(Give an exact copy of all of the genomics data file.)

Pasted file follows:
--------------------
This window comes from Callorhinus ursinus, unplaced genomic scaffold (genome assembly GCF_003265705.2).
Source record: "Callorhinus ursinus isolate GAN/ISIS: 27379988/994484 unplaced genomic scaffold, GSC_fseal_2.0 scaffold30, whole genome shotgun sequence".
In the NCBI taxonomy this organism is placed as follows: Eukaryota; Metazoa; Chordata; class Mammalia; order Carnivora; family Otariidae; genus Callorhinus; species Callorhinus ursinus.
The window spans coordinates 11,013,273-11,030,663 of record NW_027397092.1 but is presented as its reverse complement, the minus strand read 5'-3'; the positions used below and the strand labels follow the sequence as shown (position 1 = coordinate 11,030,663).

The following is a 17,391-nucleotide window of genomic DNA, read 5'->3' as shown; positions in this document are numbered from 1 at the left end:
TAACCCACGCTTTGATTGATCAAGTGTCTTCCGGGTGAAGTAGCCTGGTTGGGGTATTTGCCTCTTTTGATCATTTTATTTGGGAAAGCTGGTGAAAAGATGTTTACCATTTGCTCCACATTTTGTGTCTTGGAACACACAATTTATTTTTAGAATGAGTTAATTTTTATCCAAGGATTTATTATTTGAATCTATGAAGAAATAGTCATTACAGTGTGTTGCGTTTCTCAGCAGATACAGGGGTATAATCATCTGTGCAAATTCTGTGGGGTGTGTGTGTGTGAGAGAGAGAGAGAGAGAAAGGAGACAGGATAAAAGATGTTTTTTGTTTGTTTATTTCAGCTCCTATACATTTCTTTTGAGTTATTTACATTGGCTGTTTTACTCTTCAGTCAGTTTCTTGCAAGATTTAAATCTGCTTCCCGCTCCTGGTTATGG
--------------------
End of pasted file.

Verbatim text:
This window comes from Callorhinus ursinus, unplaced genomic scaffold (genome assembly GCF_003265705.2).
Source record: "Callorhinus ursinus isolate GAN/ISIS: 27379988/994484 unplaced genomic scaffold, GSC_fseal_2.0 scaffold30, whole genome shotgun sequence".
In the NCBI taxonomy this organism is placed as follows: Eukaryota; Metazoa; Chordata; class Mammalia; order Carnivora; family Otariidae; genus Callorhinus; species Callorhinus ursinus.
The window spans coordinates 11,013,273-11,030,663 of record NW_027397092.1 but is presented as its reverse complement, the minus strand read 5'-3'; the positions used below and the strand labels follow the sequence as shown (position 1 = coordinate 11,030,663).

The following is a 17,391-nucleotide window of genomic DNA, read 5'->3' as shown; positions in this document are numbered from 1 at the left end:
TAACCCACGCTTTGATTGATCAAGTGTCTTCCGGGTGAAGTAGCCTGGTTGGGGTATTTGCCTCTTTTGATCATTTTATTTGGGAAAGCTGGTGAAAAGATGTTTACCATTTGCTCCACATTTTGTGTCTTGGAACACACAATTTATTTTTAGAATGAGTTAATTTTTATCCAAGGATTTATTATTTGAATCTATGAAGAAATAGTCATTACAGTGTGTTGCGTTTCTCAGCAGATACAGGGGTATAATCATCTGTGCAAATTCTGTGGGGTGTGTGTGTGTGAGAGAGAGAGAGAGAGAAAGGAGACAGGATAAAAGATGTTTTTTGTTTGTTTATTTCAGCTCCTATACATTTCTTTTGAGTTATTTACATTGGCTGTTTTACTCTTCAGTCAGTTTCTTGCAAGATTTAAATCTGCTTCCCGCTCCTGGTTATGG